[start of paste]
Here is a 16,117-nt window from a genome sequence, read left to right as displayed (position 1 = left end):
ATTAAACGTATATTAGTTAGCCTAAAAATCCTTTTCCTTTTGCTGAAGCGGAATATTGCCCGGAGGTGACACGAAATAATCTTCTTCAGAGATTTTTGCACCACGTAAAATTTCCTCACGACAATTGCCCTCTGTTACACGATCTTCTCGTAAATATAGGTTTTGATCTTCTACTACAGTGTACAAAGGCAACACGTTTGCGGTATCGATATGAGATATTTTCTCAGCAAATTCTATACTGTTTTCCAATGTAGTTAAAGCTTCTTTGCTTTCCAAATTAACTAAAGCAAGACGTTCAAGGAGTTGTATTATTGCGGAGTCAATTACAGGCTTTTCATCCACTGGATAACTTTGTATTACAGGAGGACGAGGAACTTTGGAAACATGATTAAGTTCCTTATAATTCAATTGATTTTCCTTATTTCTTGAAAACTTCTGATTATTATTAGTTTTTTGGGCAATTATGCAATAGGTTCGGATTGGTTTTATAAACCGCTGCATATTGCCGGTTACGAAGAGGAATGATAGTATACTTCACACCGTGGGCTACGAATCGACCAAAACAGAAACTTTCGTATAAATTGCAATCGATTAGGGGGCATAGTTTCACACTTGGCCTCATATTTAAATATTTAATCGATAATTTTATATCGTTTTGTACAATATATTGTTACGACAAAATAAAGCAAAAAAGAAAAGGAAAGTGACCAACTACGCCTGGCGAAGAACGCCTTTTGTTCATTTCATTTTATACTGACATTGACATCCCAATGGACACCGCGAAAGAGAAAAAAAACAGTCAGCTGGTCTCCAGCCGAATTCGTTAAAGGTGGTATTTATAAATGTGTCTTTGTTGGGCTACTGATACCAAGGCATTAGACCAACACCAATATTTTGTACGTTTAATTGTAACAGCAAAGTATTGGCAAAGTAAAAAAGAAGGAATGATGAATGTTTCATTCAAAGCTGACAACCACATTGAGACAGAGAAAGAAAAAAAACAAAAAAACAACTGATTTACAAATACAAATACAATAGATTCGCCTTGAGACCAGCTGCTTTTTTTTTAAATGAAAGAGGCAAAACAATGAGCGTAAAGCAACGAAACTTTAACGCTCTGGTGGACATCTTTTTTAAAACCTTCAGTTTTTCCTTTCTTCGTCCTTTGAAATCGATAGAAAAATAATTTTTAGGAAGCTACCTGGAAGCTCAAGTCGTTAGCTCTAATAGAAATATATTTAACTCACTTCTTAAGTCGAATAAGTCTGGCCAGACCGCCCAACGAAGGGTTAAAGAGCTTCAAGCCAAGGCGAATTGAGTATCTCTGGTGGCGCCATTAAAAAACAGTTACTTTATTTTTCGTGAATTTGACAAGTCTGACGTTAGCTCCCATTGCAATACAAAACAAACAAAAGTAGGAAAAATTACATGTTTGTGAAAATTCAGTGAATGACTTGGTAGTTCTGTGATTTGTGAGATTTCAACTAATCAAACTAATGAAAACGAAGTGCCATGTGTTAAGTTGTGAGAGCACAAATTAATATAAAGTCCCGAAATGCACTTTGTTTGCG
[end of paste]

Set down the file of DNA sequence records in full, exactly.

Here is a 16,117-nt window from a genome sequence, read left to right as displayed (position 1 = left end):
ATTAAACGTATATTAGTTAGCCTAAAAATCCTTTTCCTTTTGCTGAAGCGGAATATTGCCCGGAGGTGACACGAAATAATCTTCTTCAGAGATTTTTGCACCACGTAAAATTTCCTCACGACAATTGCCCTCTGTTACACGATCTTCTCGTAAATATAGGTTTTGATCTTCTACTACAGTGTACAAAGGCAACACGTTTGCGGTATCGATATGAGATATTTTCTCAGCAAATTCTATACTGTTTTCCAATGTAGTTAAAGCTTCTTTGCTTTCCAAATTAACTAAAGCAAGACGTTCAAGGAGTTGTATTATTGCGGAGTCAATTACAGGCTTTTCATCCACTGGATAACTTTGTATTACAGGAGGACGAGGAACTTTGGAAACATGATTAAGTTCCTTATAATTCAATTGATTTTCCTTATTTCTTGAAAACTTCTGATTATTATTAGTTTTTTGGGCAATTATGCAATAGGTTCGGATTGGTTTTATAAACCGCTGCATATTGCCGGTTACGAAGAGGAATGATAGTATACTTCACACCGTGGGCTACGAATCGACCAAAACAGAAACTTTCGTATAAATTGCAATCGATTAGGGGGCATAGTTTCACACTTGGCCTCATATTTAAATATTTAATCGATAATTTTATATCGTTTTGTACAATATATTGTTACGACAAAATAAAGCAAAAAAGAAAAGGAAAGTGACCAACTACGCCTGGCGAAGAACGCCTTTTGTTCATTTCATTTTATACTGACATTGACATCCCAATGGACACCGCGAAAGAGAAAAAAAACAGTCAGCTGGTCTCCAGCCGAATTCGTTAAAGGTGGTATTTATAAATGTGTCTTTGTTGGGCTACTGATACCAAGGCATTAGACCAACACCAATATTTTGTACGTTTAATTGTAACAGCAAAGTATTGGCAAAGTAAAAAAGAAGGAATGATGAATGTTTCATTCAAAGCTGACAACCACATTGAGACAGAGAAAGAAAAAAAACAAAAAAACAACTGATTTACAAATACAAATACAATAGATTCGCCTTGAGACCAGCTGCTTTTTTTTTAAATGAAAGAGGCAAAACAATGAGCGTAAAGCAACGAAACTTTAACGCTCTGGTGGACATCTTTTTTAAAACCTTCAGTTTTTCCTTTCTTCGTCCTTTGAAATCGATAGAAAAATAATTTTTAGGAAGCTACCTGGAAGCTCAAGTCGTTAGCTCTAATAGAAATATATTTAACTCACTTCTTAAGTCGAATAAGTCTGGCCAGACCGCCCAACGAAGGGTTAAAGAGCTTCAAGCCAAGGCGAATTGAGTATCTCTGGTGGCGCCATTAAAAAACAGTTACTTTATTTTTCGTGAATTTGACAAGTCTGACGTTAGCTCCCATTGCAATACAAAACAAACAAAAGTAGGAAAAATTACATGTTTGTGAAAATTCAGTGAATGACTTGGTAGTTCTGTGATTTGTGAGATTTCAACTAATCAAACTAATGAAAACGAAGTGCCATGTGTTAAGTTGTGAGAGCACAAATTAATATAAAGTCCCGAAATGCACTTTGTTTGCG